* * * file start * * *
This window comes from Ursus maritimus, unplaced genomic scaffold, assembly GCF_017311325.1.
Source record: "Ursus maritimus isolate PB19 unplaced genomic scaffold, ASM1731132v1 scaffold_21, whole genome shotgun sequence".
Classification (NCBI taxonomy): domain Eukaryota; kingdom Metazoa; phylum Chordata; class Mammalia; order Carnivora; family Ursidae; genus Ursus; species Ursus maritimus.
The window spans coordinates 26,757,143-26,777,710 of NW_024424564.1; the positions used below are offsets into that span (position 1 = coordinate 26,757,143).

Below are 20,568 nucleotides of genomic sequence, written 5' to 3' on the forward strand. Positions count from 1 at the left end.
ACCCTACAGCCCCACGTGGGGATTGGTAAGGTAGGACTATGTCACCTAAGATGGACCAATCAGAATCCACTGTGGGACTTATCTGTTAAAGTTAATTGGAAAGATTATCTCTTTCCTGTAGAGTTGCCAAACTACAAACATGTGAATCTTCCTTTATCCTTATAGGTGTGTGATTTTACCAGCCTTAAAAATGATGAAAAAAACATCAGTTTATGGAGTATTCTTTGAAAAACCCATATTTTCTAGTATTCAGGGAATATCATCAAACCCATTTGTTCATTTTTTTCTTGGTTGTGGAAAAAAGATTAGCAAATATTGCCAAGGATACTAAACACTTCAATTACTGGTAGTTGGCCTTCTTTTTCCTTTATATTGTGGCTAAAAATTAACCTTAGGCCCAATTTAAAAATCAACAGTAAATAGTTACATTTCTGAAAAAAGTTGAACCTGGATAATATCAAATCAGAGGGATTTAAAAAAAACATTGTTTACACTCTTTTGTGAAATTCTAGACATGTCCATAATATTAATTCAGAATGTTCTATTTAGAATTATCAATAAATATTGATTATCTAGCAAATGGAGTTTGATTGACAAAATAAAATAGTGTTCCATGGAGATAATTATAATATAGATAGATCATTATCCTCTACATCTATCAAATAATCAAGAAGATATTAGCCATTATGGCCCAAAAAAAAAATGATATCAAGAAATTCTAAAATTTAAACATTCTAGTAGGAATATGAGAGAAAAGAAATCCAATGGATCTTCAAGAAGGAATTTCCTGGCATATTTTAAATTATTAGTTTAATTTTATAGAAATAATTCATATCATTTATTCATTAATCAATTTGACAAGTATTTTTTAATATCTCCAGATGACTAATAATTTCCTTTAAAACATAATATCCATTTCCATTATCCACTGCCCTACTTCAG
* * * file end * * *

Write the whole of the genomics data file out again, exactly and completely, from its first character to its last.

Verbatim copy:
This window comes from Ursus maritimus, unplaced genomic scaffold, assembly GCF_017311325.1.
Source record: "Ursus maritimus isolate PB19 unplaced genomic scaffold, ASM1731132v1 scaffold_21, whole genome shotgun sequence".
Classification (NCBI taxonomy): domain Eukaryota; kingdom Metazoa; phylum Chordata; class Mammalia; order Carnivora; family Ursidae; genus Ursus; species Ursus maritimus.
The window spans coordinates 26,757,143-26,777,710 of NW_024424564.1; the positions used below are offsets into that span (position 1 = coordinate 26,757,143).

Below are 20,568 nucleotides of genomic sequence, written 5' to 3' on the forward strand. Positions count from 1 at the left end.
ACCCTACAGCCCCACGTGGGGATTGGTAAGGTAGGACTATGTCACCTAAGATGGACCAATCAGAATCCACTGTGGGACTTATCTGTTAAAGTTAATTGGAAAGATTATCTCTTTCCTGTAGAGTTGCCAAACTACAAACATGTGAATCTTCCTTTATCCTTATAGGTGTGTGATTTTACCAGCCTTAAAAATGATGAAAAAAACATCAGTTTATGGAGTATTCTTTGAAAAACCCATATTTTCTAGTATTCAGGGAATATCATCAAACCCATTTGTTCATTTTTTTCTTGGTTGTGGAAAAAAGATTAGCAAATATTGCCAAGGATACTAAACACTTCAATTACTGGTAGTTGGCCTTCTTTTTCCTTTATATTGTGGCTAAAAATTAACCTTAGGCCCAATTTAAAAATCAACAGTAAATAGTTACATTTCTGAAAAAAGTTGAACCTGGATAATATCAAATCAGAGGGATTTAAAAAAAACATTGTTTACACTCTTTTGTGAAATTCTAGACATGTCCATAATATTAATTCAGAATGTTCTATTTAGAATTATCAATAAATATTGATTATCTAGCAAATGGAGTTTGATTGACAAAATAAAATAGTGTTCCATGGAGATAATTATAATATAGATAGATCATTATCCTCTACATCTATCAAATAATCAAGAAGATATTAGCCATTATGGCCCAAAAAAAAAATGATATCAAGAAATTCTAAAATTTAAACATTCTAGTAGGAATATGAGAGAAAAGAAATCCAATGGATCTTCAAGAAGGAATTTCCTGGCATATTTTAAATTATTAGTTTAATTTTATAGAAATAATTCATATCATTTATTCATTAATCAATTTGACAAGTATTTTTTAATATCTCCAGATGACTAATAATTTCCTTTAAAACATAATATCCATTTCCATTATCCACTGCCCTACTTCAG